? BREAK UP THE
BEAT. The success of the spread, particularly in the passing game, depends
heavily on timing. The quarterback often takes a three- or five-step drop and
delivers the ball in rhythm to receivers who quickly "find grass,"
i.e., open spots in the secondary. The most effective defenses devise ways to
disrupt that timing on one end or the other. "I like my guys to jam
receivers coming off the line," says former Arkansas defensive coordinator
Reggie Herring, now the linebackers coach for the Dallas Cowboys. "If we
make it tough for them to get into their routes, maybe they're still trying to
get to an open spot when the quarterback is ready to throw."
The other option
is to shake up the timing of the quarterback, which is where speed rushers like
Selvie come in. Sacks are difficult to get against the spread, but sometimes
they aren't necessary. If linemen can get enough penetration to make the
quarterback throw a split second early or hold the ball a hair longer than he
wants, it can make all the difference. Oklahoma stifled Missouri's spread in
its 38--17 win in the Big 12 title game largely because the Sooners harassed
quarterback Chase Daniel enough to keep him from throwing in rhythm
consistently. "Sometimes if you can make the quarterback double-pump, you
know your defense has done its job," says USC coach Pete Carroll.
Even if a defense
fulfills the basic requirements—speed everywhere from the interior line to the
secondary, sure tackling and the ability to disrupt receivers' routes or the
quarterback's rhythm, the spread still poses challenges that keep defensive
coordinators up at night. That's especially true of teams that feature a ground
game that has to be taken seriously, like Missouri and West Virginia, where the
return of dual-threat quarterback Pat White guarantees the Mountaineers' attack
will be balanced even without Rodriguez. "People think of the spread and
they envision 50, 60 passes a game, but it's the run that can really give you
headaches," says Glanville. "I think most defenses would rather see an
empty backfield with a quarterback who just chucks it all over the field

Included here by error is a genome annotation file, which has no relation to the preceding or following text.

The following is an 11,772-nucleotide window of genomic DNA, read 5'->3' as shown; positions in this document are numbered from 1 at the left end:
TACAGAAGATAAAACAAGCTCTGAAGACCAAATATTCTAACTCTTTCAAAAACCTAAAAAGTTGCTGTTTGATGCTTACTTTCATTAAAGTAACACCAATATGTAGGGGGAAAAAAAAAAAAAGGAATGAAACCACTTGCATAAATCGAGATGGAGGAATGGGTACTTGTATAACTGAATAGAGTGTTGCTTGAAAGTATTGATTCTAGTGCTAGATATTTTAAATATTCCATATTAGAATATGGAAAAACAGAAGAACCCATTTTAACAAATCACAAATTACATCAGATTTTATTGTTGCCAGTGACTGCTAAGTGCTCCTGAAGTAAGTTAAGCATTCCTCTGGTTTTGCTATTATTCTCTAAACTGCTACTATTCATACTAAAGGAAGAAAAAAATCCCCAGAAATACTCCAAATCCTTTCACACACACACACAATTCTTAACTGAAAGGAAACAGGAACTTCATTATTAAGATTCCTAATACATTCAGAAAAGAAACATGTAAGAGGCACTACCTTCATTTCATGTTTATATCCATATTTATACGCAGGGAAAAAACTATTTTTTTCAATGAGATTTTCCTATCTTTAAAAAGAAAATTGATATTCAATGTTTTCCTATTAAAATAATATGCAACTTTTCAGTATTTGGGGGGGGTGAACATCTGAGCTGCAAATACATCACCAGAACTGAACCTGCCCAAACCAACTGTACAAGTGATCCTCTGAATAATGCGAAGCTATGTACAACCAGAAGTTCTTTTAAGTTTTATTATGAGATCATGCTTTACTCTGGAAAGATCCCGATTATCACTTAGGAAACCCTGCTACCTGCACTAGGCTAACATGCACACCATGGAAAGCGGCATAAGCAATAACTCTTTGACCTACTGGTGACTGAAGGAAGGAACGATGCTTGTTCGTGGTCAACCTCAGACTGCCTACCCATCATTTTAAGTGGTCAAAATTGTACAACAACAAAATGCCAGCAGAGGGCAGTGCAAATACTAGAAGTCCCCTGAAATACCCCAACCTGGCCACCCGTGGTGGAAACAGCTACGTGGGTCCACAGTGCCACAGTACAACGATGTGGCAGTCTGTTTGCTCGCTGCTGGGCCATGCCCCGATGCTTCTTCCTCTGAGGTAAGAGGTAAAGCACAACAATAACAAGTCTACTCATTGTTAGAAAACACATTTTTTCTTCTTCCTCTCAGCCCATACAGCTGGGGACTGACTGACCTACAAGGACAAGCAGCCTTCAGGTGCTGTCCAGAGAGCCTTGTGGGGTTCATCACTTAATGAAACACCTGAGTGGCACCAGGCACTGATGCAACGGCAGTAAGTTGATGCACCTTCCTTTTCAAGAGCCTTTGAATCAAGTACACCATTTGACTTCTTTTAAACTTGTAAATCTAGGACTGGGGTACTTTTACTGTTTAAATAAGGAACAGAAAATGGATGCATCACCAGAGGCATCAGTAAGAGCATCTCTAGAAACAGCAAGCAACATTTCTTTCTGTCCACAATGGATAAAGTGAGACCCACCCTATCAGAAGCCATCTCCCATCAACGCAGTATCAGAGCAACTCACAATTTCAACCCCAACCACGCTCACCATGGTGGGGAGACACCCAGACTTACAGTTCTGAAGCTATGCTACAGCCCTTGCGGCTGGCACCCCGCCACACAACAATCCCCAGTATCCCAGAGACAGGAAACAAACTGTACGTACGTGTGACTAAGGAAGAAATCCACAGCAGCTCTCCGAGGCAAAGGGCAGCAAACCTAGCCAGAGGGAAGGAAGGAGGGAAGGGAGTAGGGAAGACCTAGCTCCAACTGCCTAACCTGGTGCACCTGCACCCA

instead of a team that also makes you account for the run."
Defenses face yet
another conundrum against teams that run primarily out of the spread. The
offensive linemen take wide splits, which leaves the defensive linemen two
options: They can maintain their normal, narrower splits, which gives the
offense better blocking angles; or they can widen out as well, which creates
bigger running lanes and leaves pass rushers farther away from the quarterback
at the snap. Beginning to see the problems?
SO WHAT is a
defense to do? Should it go to five defensive backs? Six? Should it play
man-to-man, which runs a greater risk of giving up the big play, or zone, which
is more vulnerable to a methodical drive? The best strategy involves creating
an equal amount of uncertainty for the offense by disguising those intentions
as much as possible before the snap. Even that isn't easy, because a defense
that's spread so wide has a hard time fooling anyone, and communication can
become an issue. "We blitz our safeties a lot," says New Mexico coach
Rocky Long, "but when they spread you from sideline to sideline you almost
have to give it away early and have them sneak up closer to the line of
scrimmage. Otherwise there's almost no point—the safeties have too far to go to
get into the backfield."
More and more,
defenses are playing a game of cat-and-mouse. They line up one way, then shift
and reshift, with players moving up or dropping back before the snap, hoping to
confuse blockers and make it harder for the quarterback to make presnap reads.
What looks like a three-man front with a nickel package playing man-to-man can
morph into a four-man rush with a corner blitz and zone coverage by the time
the ball is snapped.
If nothing else,
the trickery may give coordinators the satisfaction of causing their offensive
counterparts a small measure of the anxiety that the spread creates for
defenses. "There's really no way to stop it when you look at it on the
chalkboard," says Long. "You just have to find ways to keep the score
down." Defensive coaches will continue to collaborate on finding a
solution, but they shouldn't count on getting any insight from the offensive
coaches. "Even if I knew how to stop the spread, I wouldn't tell," says
Leach. "I'm like everybody else. I have no idea."